Designing with Cork
For a Better Tomorrow

We are constantly thinking of design and architecture as a layered collaborative effort. Changing the skylines of cities doesn’t come from one person’s ideas or opinions; it comes from layered inspiration, collaboration through varying perspectives and experiences with a holistic design-forward approach. Sustainability, much like the layers of our projects, also has its own layers which can impact the architecture, design, finishes, furniture, etc. Sustainability comes in many forms with many functions with many more definitions which gives projects great flexibility.

Cork, a very sustainable material, comes from the cork oak tree which is typically found in Mediterranean Europe and North Africa. While a naturally occurring material, it is masterfully harvested by skilled craftsmen. These master craftsmen avoid deforestation by harvesting only the bark of the tree without fully cutting it down.

It takes between nine and twelve years for the bark to grow back thick enough to be harvested again. After harvest, as the trees begin to grow back their bark, they suck up to five times more carbon from the atmosphere. They do this to fuel the photosynthesis that the regrowth requires.



Deforestation threatens the world's biodiversity. Even more immediately, the loss of trees in a widespread area can leave the soil below prone to erosion. Erosion in a mass sense, can have a domino effect on the nearby plants which are left exposed and vulnerable.

Cork is sustainable in so many ways! It's sustainable because of how it occurs naturally, how it is harvested skillfully, and also how cork biodegrades completely back into the Earth. It can be recycled without producing any toxic residues which is yet another plus. This is specifically so important to the A&D community with how much construction waste is produced from renovation projects. Considering the lifecycle of the products being specified on these projects needs to be prioritized as we design for a better tomorrow.

Interested in reading more about designing with cork? Check out this company who recycles cork into shoes! 

 


On February 3, 2022 IIDA New England held a virtual volunteer summit and embarked on an Equity Diversity Inclusion (“EDI”) conversation. We had a strong turnout and are thankful to have such amazing volunteers who are as passionate as the Board of Directors and the EDI committee is to have these important conversations. You might be wondering how this became a topic for our volunteer summit. Just over a year ago, we formed an EDI committee with two co-chairs and opened opportunities for additional committee volunteers. Once formed, the committee went to work and started digging into who we are, and how the design community engages with people of diverse backgrounds and socio-economic circumstances, and then began identifying opportunities for IIDA to lead positive change and progress. Here are some highlights of what the EDI committee and Board of Directors have done or put in place to get us started:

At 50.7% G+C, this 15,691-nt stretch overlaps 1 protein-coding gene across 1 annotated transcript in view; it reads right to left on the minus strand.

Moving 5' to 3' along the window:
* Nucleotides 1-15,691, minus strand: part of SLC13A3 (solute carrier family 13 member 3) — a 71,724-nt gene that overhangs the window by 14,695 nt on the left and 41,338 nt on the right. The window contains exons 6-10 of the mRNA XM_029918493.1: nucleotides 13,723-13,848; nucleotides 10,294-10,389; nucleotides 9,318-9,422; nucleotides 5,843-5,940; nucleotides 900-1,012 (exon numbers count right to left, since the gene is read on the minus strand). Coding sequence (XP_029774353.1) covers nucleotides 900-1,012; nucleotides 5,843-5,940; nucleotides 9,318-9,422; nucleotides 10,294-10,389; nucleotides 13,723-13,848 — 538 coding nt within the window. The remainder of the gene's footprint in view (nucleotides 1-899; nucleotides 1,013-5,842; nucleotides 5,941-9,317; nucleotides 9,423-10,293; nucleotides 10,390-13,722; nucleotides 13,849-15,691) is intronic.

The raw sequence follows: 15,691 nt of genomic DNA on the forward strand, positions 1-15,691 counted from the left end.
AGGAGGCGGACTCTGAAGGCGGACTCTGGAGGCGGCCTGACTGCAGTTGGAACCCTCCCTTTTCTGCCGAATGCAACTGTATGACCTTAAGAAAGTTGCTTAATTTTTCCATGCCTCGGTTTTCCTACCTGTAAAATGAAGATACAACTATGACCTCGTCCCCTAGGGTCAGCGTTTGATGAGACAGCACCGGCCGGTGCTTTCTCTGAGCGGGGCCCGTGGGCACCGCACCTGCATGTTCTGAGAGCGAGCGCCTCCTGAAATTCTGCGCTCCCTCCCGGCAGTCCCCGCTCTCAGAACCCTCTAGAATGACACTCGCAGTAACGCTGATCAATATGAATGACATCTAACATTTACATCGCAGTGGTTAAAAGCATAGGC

• Created an EDI Mission statement
    • IIDA NE = EDI
    • Across all IIDA NE platforms, our EDI Committee is committed to advocating for the promotion and celebration of contributions by design professionals, regardless of their race, ethnicity, national origin, sex, age, gender, sexual orientation, religion, gender identity, disability, and socio-economic status. 
  • We added a new seat / position to the IIDA NE Board of Directors – VP of EDI
  • Our chapter completed a Pulse Survey of our membership and beyond. The data will be used to identify opportunities for growth and specific support.​
  • On November 11, 2021, IIDA HQ shared that the organization’s bylaws were changed to extend voting rights to include associate members. This change is due to our EDI Committee and Board of Directors having conversations with HQ advocating for what we believe in and giving voice to a broader membership community.
  • We have engaged Newton Consultancy for an upcoming ​Anti-Racism Workshop. The goal of the workshop is to give us a better foundation of how we speak and how we act.
  • The EDI Committee Liaison position was created to better support the chapter in our growth together.
There is much work to be done and we need to spread responsibilities throughout the entire chapter. We came together at the volunteer summit and started by having contestation. By starting the conversation, we have gained an understating of how we can come together and better support our community. I’m excited to see what the next year brings as we continue to educate, advocate, and make progress together. And remember: Don’t talk about it, be about it.

 


Be sure to check in with the IIDA New England calendar for upcoming events (both virtual and in-person) offered in our community. Here's a sneak peek at some upcoming events:

Also, be sure to keep an eye on our IIDA New England job postings, which are updated regularly!

 



Check out the list of IIDA New England Emerging Leaders Class of 2021!


Do you have an idea that you would like to share with the design community or see highlighted here in The Wire? Send your ideas to [email protected] 


Stay tuned for another Sponsor Highlight next month!


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